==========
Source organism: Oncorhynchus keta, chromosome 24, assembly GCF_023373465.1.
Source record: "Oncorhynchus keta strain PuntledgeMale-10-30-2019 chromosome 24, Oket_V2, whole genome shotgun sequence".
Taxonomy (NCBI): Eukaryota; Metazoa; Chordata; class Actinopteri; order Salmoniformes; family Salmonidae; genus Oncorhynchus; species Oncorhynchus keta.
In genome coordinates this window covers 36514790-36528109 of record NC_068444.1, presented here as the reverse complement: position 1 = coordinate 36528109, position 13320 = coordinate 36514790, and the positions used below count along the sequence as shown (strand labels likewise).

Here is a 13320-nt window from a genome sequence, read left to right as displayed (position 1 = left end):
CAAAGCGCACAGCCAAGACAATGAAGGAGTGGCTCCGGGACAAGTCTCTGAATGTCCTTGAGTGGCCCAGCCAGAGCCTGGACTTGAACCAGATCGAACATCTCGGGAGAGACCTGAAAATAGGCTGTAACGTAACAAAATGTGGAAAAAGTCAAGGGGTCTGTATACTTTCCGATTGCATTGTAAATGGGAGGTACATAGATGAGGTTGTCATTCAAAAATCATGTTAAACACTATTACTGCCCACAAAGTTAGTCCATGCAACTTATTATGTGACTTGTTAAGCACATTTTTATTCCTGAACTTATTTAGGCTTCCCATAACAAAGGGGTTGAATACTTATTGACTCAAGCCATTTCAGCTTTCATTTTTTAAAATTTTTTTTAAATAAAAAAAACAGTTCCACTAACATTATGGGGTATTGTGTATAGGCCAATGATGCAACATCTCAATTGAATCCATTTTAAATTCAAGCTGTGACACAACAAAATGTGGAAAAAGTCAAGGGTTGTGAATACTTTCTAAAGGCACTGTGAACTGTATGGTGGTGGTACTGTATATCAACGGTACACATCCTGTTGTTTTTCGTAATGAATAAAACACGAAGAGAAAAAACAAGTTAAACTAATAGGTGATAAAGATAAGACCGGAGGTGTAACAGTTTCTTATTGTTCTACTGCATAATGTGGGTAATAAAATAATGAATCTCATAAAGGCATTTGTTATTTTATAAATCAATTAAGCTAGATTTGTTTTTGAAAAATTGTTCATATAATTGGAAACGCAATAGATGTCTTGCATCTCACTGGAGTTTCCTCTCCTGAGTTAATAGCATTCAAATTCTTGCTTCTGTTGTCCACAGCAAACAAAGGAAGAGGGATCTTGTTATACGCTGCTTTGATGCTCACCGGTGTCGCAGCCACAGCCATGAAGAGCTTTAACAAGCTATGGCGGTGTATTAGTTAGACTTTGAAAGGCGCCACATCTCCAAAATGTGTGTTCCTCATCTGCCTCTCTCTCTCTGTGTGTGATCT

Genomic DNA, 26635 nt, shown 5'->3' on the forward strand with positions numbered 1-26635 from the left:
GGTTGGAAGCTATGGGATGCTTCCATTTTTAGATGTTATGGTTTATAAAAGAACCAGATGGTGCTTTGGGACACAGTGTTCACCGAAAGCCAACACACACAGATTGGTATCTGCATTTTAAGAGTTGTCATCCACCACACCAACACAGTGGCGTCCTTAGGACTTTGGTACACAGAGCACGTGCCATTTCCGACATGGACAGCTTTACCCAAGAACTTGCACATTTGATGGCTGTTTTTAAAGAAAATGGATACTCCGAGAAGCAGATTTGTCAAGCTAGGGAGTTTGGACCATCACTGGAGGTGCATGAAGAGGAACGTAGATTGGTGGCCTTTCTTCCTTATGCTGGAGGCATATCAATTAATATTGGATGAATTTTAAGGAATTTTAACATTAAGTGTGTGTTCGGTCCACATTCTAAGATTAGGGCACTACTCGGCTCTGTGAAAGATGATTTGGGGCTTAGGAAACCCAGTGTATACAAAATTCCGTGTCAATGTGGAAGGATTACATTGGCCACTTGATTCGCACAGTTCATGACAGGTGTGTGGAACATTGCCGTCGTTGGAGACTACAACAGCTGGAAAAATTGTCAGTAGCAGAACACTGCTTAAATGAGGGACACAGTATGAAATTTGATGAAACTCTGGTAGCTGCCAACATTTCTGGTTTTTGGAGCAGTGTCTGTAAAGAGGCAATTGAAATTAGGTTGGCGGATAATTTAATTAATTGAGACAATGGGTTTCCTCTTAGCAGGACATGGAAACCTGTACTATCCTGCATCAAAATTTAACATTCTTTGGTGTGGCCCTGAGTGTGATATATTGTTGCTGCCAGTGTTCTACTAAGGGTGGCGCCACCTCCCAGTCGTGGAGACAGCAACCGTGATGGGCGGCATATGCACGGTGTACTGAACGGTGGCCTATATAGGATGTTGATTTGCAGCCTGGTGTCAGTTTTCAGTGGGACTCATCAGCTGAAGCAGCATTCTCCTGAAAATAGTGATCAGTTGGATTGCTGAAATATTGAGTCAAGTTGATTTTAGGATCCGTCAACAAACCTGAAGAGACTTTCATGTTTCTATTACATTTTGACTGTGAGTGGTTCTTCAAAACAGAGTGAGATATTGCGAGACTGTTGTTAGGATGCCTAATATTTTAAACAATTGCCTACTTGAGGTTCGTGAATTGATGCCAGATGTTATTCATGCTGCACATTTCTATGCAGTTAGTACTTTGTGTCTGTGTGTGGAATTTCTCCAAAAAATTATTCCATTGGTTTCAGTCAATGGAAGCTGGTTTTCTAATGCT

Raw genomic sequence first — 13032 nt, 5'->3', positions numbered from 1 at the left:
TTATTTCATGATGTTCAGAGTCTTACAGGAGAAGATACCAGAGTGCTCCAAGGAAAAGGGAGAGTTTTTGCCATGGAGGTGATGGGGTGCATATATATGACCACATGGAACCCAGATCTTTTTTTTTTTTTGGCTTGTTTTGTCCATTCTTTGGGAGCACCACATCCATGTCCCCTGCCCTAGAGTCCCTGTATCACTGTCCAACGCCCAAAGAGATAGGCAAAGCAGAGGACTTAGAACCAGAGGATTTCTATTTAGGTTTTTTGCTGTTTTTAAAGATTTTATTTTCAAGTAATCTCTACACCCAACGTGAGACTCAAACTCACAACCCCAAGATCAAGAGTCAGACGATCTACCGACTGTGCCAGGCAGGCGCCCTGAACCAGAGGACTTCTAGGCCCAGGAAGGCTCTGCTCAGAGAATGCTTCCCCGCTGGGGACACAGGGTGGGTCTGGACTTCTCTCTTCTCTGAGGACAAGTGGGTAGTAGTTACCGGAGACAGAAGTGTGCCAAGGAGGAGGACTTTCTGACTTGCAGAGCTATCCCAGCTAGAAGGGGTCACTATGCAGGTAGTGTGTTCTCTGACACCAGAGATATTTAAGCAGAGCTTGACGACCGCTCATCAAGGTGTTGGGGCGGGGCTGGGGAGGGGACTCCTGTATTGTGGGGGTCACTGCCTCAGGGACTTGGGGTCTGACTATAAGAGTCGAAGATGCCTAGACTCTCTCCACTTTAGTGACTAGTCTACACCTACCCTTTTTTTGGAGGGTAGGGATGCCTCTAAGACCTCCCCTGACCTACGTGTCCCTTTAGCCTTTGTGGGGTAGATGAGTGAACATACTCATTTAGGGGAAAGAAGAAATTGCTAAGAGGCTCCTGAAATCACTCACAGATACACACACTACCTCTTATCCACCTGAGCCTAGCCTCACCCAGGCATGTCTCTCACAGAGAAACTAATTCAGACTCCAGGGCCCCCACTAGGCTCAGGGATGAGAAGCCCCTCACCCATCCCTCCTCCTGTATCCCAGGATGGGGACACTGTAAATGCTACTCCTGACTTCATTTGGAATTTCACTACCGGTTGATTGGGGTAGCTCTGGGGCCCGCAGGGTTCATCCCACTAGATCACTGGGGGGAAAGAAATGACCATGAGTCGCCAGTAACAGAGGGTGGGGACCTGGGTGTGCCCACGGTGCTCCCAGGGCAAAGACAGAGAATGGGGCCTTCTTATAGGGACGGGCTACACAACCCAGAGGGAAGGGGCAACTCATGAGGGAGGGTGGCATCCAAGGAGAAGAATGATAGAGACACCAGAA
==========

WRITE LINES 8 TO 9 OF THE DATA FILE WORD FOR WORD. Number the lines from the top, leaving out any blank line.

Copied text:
GGTTGGAAGCTATGGGATGCTTCCATTTTTAGATGTTATGGTTTATAAAAGAACCAGATGGTGCTTTGGGACACAGTGTTCACCGAAAGCCAACACACACAGATTGGTATCTGCATTTTAAGAGTTGTCATCCACCACACCAACACAGTGGCGTCCTTAGGACTTTGGTACACAGAGCACGTGCCATTTCCGACATGGACAGCTTTACCCAAGAACTTGCACATTTGATGGCTGTTTTTAAAGAAAATGGATACTCCGAGAAGCAGATTTGTCAAGCTAGGGAGTTTGGACCATCACTGGAGGTGCATGAAGAGGAACGTAGATTGGTGGCCTTTCTTCCTTATGCTGGAGGCATATCAATTAATATTGGATGAATTTTAAGGAATTTTAACATTAAGTGTGTGTTCGGTCCACATTCTAAGATTAGGGCACTACTCGGCTCTGTGAAAGATGATTTGGGGCTTAGGAAACCCAGTGTATACAAAATTCCGTGTCAATGTGGAAGGATTACATTGGCCACTTGATTCGCACAGTTCATGACAGGTGTGTGGAACATTGCCGTCGTTGGAGACTACAACAGCTGGAAAAATTGTCAGTAGCAGAACACTGCTTAAATGAGGGACACAGTATGAAATTTGATGAAACTCTGGTAGCTGCCAACATTTCTGGTTTTTGGAGCAGTGTCTGTAAAGAGGCAATTGAAATTAGGTTGGCGGATAATTTAATTAATTGAGACAATGGGTTTCCTCTTAGCAGGACATGGAAACCTGTACTATCCTGCATCAAAATTTAACATTCTTTGGTGTGGCCCTGAGTGTGATATATTGTTGCTGCCAGTGTTCTACTAAGGGTGGCGCCACCTCCCAGTCGTGGAGACAGCAACCGTGATGGGCGGCATATGCACGGTGTACTGAACGGTGGCCTATATAGGATGTTGATTTGCAGCCTGGTGTCAGTTTTCAGTGGGACTCATCAGCTGAAGCAGCATTCTCCTGAAAATAGTGATCAGTTGGATTGCTGAAATATTGAGTCAAGTTGATTTTAGGATCCGTCAACAAACCTGAAGAGACTTTCATGTTTCTATTACATTTTGACTGTGAGTGGTTCTTCAAAACAGAGTGAGATATTGCGAGACTGTTGTTAGGATGCCTAATATTTTAAACAATTGCCTACTTGAGGTTCGTGAATTGATGCCAGATGTTATTCATGCTGCACATTTCTATGCAGTTAGTACTTTGTGTCTGTGTGTGGAATTTCTCCAAAAAATTATTCCATTGGTTTCAGTCAATGGAAGCTGGTTTTCTAATGCT

Raw genomic sequence first — 13032 nt, 5'->3', positions numbered from 1 at the left: